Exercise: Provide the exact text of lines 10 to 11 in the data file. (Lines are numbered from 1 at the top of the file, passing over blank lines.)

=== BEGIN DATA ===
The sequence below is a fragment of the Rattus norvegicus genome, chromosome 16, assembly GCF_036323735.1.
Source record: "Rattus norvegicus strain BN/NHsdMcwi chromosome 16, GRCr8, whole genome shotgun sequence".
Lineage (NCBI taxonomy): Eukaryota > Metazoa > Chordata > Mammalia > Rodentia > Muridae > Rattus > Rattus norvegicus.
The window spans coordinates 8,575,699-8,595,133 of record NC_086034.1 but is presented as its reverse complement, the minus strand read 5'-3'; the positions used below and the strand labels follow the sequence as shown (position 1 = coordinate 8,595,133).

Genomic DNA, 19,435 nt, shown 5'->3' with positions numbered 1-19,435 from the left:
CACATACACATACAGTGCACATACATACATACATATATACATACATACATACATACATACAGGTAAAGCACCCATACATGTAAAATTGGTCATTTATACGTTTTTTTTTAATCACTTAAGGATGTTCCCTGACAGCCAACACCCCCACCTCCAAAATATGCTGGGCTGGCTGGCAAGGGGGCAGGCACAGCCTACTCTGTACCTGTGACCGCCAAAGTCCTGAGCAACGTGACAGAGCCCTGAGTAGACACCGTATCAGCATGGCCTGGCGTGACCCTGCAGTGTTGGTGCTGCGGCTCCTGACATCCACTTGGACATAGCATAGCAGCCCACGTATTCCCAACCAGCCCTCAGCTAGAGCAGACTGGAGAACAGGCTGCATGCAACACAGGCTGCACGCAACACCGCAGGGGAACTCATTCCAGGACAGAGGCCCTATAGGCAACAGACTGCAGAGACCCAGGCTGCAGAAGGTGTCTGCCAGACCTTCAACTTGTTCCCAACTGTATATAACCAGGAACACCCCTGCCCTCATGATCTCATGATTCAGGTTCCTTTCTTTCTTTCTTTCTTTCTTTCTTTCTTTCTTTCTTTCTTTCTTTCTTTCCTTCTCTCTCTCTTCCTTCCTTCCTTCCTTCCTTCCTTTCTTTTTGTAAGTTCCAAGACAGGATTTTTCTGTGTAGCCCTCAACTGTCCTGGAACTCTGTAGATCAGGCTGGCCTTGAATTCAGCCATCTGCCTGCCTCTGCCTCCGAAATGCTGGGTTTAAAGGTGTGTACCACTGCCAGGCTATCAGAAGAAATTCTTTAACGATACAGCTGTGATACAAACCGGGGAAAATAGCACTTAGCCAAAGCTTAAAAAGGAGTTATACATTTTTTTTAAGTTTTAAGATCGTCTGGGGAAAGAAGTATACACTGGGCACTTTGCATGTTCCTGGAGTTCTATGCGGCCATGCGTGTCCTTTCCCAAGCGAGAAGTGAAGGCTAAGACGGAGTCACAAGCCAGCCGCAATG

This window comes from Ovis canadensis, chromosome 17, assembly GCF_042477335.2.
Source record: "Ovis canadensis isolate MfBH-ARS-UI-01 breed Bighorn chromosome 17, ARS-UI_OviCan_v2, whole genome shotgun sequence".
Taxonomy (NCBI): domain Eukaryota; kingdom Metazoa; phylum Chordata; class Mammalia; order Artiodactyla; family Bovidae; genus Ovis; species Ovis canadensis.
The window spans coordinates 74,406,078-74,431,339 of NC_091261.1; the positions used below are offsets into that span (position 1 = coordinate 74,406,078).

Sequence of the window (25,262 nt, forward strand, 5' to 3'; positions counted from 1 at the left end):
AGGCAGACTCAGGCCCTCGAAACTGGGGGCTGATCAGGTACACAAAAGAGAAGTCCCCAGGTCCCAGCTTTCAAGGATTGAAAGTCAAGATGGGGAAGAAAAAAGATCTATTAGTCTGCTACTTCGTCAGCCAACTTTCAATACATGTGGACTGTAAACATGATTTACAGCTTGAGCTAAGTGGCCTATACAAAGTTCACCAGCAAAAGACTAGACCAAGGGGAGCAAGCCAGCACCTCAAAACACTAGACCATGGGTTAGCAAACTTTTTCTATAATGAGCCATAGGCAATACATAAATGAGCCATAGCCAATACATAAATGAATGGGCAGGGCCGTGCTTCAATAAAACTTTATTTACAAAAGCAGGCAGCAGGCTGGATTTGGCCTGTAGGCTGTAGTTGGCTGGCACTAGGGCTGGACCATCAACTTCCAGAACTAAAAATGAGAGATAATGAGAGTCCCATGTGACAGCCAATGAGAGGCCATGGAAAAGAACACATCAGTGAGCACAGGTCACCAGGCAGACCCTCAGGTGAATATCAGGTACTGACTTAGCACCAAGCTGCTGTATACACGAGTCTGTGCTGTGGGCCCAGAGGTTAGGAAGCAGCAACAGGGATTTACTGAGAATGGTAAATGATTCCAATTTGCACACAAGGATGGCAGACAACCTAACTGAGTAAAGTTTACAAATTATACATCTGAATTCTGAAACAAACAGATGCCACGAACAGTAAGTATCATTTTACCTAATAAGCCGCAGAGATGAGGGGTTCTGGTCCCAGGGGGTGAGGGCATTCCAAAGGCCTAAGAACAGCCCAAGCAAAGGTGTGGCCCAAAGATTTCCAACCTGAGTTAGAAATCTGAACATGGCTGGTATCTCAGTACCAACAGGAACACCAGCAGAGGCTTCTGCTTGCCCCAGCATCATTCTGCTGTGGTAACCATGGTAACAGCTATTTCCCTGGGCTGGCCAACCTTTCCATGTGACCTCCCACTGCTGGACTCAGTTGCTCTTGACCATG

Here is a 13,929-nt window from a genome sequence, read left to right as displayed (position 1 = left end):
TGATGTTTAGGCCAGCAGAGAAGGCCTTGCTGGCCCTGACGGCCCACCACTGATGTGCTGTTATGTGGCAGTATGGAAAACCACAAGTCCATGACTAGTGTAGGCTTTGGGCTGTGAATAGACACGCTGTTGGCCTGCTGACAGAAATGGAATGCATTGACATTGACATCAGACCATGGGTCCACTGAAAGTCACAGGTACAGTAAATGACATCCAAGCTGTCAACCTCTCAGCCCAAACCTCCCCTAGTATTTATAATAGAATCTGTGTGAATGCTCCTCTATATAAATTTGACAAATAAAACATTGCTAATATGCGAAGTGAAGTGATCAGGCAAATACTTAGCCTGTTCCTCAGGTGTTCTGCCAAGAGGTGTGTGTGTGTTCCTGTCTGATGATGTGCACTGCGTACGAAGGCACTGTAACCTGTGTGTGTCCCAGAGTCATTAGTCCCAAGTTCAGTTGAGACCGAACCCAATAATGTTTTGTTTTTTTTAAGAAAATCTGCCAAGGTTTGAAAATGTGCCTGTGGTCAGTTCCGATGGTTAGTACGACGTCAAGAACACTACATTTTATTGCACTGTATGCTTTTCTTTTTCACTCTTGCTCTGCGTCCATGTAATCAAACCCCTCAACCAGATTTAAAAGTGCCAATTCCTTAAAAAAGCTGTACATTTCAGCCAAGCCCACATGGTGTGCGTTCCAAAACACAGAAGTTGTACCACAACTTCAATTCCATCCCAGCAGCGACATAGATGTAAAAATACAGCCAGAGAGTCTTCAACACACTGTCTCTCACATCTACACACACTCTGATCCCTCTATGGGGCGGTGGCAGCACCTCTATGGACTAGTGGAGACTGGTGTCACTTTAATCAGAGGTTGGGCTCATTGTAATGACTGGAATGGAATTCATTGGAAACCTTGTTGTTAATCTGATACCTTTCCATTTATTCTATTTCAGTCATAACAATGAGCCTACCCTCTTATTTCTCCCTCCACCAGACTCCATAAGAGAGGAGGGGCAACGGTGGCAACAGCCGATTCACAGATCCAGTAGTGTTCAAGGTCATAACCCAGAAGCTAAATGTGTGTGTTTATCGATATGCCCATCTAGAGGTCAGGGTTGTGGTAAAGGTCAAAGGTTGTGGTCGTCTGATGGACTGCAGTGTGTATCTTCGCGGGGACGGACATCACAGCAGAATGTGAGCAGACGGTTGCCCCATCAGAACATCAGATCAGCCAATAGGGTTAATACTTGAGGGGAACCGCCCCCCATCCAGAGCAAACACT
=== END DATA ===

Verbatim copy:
The window spans coordinates 74,406,078-74,431,339 of NC_091261.1; the positions used below are offsets into that span (position 1 = coordinate 74,406,078).

Sequence of the window (25,262 nt, forward strand, 5' to 3'; positions counted from 1 at the left end):